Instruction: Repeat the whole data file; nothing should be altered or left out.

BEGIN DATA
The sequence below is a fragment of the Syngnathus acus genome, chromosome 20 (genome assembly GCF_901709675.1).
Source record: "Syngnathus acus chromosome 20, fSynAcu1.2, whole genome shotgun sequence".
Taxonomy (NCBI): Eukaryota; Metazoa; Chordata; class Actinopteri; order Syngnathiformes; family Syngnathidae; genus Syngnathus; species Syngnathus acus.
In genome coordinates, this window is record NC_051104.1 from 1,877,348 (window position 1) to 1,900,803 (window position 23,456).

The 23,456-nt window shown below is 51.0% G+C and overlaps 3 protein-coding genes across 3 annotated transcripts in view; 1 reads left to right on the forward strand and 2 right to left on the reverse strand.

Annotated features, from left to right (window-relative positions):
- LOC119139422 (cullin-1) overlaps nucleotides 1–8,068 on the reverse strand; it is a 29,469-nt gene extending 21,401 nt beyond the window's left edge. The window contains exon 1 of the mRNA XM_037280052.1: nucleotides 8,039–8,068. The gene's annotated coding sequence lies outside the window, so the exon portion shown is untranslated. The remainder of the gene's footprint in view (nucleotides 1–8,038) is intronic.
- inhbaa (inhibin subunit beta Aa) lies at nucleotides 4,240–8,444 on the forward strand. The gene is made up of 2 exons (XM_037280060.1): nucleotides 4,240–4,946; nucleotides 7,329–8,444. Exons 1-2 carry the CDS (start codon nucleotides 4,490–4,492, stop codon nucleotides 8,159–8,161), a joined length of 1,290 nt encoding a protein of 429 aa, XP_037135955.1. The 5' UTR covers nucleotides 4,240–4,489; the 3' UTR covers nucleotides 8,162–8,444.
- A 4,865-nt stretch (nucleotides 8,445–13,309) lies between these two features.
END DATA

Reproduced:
The sequence below is a fragment of the Syngnathus acus genome, chromosome 20 (genome assembly GCF_901709675.1).
Source record: "Syngnathus acus chromosome 20, fSynAcu1.2, whole genome shotgun sequence".
Taxonomy (NCBI): Eukaryota; Metazoa; Chordata; class Actinopteri; order Syngnathiformes; family Syngnathidae; genus Syngnathus; species Syngnathus acus.
In genome coordinates, this window is record NC_051104.1 from 1,877,348 (window position 1) to 1,900,803 (window position 23,456).

The 23,456-nt window shown below is 51.0% G+C and overlaps 3 protein-coding genes across 3 annotated transcripts in view; 1 reads left to right on the forward strand and 2 right to left on the reverse strand.

Annotated features, from left to right (window-relative positions):
- LOC119139422 (cullin-1) overlaps nucleotides 1–8,068 on the reverse strand; it is a 29,469-nt gene extending 21,401 nt beyond the window's left edge. The window contains exon 1 of the mRNA XM_037280052.1: nucleotides 8,039–8,068. The gene's annotated coding sequence lies outside the window, so the exon portion shown is untranslated. The remainder of the gene's footprint in view (nucleotides 1–8,038) is intronic.
- inhbaa (inhibin subunit beta Aa) lies at nucleotides 4,240–8,444 on the forward strand. The gene is made up of 2 exons (XM_037280060.1): nucleotides 4,240–4,946; nucleotides 7,329–8,444. Exons 1-2 carry the CDS (start codon nucleotides 4,490–4,492, stop codon nucleotides 8,159–8,161), a joined length of 1,290 nt encoding a protein of 429 aa, XP_037135955.1. The 5' UTR covers nucleotides 4,240–4,489; the 3' UTR covers nucleotides 8,162–8,444.
- A 4,865-nt stretch (nucleotides 8,445–13,309) lies between these two features.